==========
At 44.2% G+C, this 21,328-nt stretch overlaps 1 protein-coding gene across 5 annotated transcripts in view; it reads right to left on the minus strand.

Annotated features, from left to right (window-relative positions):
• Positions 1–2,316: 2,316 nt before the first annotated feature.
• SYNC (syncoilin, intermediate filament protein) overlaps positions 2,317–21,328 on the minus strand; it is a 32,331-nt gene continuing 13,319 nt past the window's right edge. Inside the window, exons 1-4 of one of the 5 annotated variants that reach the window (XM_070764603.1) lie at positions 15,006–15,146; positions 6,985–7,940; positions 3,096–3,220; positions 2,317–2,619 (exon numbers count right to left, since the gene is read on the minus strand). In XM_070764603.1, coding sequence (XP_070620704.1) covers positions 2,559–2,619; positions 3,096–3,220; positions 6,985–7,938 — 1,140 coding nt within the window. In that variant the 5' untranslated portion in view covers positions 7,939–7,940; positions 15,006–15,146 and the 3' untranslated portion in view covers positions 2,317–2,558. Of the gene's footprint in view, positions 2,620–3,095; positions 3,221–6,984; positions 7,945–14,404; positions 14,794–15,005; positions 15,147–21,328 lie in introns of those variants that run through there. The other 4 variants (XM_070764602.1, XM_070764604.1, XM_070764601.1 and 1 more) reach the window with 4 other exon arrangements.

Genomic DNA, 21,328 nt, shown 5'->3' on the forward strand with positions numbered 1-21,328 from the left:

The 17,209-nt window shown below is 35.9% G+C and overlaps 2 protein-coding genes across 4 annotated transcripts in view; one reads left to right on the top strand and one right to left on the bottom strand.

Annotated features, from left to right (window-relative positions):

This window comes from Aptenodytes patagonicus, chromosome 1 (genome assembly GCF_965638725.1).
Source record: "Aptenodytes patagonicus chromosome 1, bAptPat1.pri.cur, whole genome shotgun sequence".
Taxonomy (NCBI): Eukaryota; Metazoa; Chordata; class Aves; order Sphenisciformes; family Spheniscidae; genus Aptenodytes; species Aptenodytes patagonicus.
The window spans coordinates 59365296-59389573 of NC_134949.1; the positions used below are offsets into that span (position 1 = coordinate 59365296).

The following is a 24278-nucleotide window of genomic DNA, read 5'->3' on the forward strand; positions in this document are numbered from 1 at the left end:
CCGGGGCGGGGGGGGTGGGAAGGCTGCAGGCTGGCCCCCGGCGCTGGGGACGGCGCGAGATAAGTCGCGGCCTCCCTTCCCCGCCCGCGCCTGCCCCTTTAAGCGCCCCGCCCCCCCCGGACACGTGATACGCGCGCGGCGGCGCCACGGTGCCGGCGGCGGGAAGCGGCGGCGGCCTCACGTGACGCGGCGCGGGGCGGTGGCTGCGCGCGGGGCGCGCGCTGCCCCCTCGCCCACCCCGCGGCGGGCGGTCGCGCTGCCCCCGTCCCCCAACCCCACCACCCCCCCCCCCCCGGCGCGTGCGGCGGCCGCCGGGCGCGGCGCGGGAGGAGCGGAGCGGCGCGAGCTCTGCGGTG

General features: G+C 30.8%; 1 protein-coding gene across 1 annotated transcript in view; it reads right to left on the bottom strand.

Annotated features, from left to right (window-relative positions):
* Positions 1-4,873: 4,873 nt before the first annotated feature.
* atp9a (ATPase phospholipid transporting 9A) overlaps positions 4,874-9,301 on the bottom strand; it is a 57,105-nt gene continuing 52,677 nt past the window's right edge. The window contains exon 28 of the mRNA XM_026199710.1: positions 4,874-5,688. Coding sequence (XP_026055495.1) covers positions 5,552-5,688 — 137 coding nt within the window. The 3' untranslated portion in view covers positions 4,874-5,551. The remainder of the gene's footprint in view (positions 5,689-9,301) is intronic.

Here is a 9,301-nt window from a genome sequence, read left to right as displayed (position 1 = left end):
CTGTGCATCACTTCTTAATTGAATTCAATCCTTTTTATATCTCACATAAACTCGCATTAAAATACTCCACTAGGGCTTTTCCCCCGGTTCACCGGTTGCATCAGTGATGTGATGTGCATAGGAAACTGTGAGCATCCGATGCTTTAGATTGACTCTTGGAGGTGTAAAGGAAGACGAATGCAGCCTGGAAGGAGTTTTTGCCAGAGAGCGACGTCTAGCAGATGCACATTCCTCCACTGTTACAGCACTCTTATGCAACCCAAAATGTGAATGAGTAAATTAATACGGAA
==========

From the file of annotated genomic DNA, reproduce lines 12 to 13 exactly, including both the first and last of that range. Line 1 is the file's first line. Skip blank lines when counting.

The following is a 24278-nucleotide window of genomic DNA, read 5'->3' on the forward strand; positions in this document are numbered from 1 at the left end:
CCGGGGCGGGGGGGGTGGGAAGGCTGCAGGCTGGCCCCCGGCGCTGGGGACGGCGCGAGATAAGTCGCGGCCTCCCTTCCCCGCCCGCGCCTGCCCCTTTAAGCGCCCCGCCCCCCCCGGACACGTGATACGCGCGCGGCGGCGCCACGGTGCCGGCGGCGGGAAGCGGCGGCGGCCTCACGTGACGCGGCGCGGGGCGGTGGCTGCGCGCGGGGCGCGCGCTGCCCCCTCGCCCACCCCGCGGCGGGCGGTCGCGCTGCCCCCGTCCCCCAACCCCACCACCCCCCCCCCCCCGGCGCGTGCGGCGGCCGCCGGGCGCGGCGCGGGAGGAGCGGAGCGGCGCGAGCTCTGCGGTG